One doctor at Beth Israel Health System in Boston has a trial that has shown that combining Solvadi with another high-cost treatment, Olysio (by Janssen, cost $66,000 for a course of treatment) resulted in 90-100% cure rate.
The CMS statement in this case noted that that “the new policy will apply broadly to hepatitis C patients whose doctors prescribe the combined use of the two drugs because they meet certain criteria laid out in January by the Infectious Diseases Society of America and the American Association for the Study of Liver Diseases.” Those guidelines recommend the combined use of the two drugs in patients with advanced liver disease who have failed to be cured by earlier drug regimens – even though the FDA has not yet approved the combination—because Medicare guidelines say a patient must have access to a therapy if his or her condition warrants it.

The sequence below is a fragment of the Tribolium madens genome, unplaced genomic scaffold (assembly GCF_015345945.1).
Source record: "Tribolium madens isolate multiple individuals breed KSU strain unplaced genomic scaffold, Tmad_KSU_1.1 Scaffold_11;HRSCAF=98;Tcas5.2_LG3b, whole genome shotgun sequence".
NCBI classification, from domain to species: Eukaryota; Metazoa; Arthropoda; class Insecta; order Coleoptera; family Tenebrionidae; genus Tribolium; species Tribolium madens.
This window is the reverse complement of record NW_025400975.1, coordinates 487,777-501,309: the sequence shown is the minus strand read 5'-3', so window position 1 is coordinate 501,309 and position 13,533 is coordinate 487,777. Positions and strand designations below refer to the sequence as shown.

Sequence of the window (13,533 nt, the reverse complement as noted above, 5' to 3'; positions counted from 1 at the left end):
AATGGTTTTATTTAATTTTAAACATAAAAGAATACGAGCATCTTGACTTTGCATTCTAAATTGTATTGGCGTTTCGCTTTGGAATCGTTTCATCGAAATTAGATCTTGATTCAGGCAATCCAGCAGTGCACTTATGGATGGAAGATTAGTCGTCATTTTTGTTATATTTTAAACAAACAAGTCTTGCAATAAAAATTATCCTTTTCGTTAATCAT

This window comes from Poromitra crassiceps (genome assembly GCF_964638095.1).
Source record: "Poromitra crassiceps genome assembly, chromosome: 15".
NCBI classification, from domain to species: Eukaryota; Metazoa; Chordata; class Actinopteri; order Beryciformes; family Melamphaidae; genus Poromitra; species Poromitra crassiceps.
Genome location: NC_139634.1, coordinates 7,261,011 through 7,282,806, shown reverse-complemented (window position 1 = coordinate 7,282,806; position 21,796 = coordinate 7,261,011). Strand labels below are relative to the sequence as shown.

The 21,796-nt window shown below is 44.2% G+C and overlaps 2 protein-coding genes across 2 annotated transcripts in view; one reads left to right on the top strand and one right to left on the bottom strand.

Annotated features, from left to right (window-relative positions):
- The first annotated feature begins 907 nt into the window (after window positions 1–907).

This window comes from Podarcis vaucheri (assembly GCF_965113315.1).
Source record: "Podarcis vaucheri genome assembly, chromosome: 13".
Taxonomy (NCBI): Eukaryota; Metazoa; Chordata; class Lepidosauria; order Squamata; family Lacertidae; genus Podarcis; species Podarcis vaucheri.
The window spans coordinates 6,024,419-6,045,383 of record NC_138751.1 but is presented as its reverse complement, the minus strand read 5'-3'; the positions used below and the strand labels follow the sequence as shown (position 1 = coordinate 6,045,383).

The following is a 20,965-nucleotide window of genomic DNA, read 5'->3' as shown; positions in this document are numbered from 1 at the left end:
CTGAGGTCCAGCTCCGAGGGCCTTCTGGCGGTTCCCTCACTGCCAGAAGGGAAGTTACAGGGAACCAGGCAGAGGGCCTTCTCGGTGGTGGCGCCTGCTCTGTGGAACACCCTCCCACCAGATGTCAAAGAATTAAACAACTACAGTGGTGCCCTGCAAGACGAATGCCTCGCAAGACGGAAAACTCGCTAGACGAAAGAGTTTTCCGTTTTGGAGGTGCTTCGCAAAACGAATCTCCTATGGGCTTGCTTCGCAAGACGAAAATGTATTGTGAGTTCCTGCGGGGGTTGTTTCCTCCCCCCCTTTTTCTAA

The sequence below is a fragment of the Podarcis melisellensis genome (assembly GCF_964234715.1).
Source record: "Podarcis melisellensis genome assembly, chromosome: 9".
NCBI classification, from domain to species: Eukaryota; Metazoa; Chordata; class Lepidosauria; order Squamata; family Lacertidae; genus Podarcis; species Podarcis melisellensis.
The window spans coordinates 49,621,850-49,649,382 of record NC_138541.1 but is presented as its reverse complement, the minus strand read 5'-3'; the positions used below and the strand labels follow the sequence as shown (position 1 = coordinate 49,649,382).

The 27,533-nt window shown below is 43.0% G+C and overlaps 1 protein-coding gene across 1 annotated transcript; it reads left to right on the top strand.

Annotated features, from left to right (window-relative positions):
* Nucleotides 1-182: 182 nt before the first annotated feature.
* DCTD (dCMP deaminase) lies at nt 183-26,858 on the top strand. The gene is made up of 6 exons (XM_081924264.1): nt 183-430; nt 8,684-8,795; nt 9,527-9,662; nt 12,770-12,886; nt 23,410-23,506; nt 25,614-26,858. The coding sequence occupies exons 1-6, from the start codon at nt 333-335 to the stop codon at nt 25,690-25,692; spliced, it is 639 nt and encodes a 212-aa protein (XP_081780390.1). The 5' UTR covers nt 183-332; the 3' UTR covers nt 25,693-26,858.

The Food and Drug Administration has spent decades refining its processes for approving drugs and devices (and is still refining them), so what would happen if they extended their scope to the exploding health software industry?
The FDA, and its parent organization, the Department of Health and Human Services, are facing an unpleasant and politically difficult choice.
Sticking regulatory fences into the fertile plains of software development and low-cost devices will arouse its untamed denizens, who are already lobbying Congress to warn the FDA about overreaching. But to abandon the field is to leave patients and regular consumers unprotected. This is the context in which the Food and Drug Administration, the Office of National Coordinator, after consultation with outside stakeholders, released a recent report on Health IT.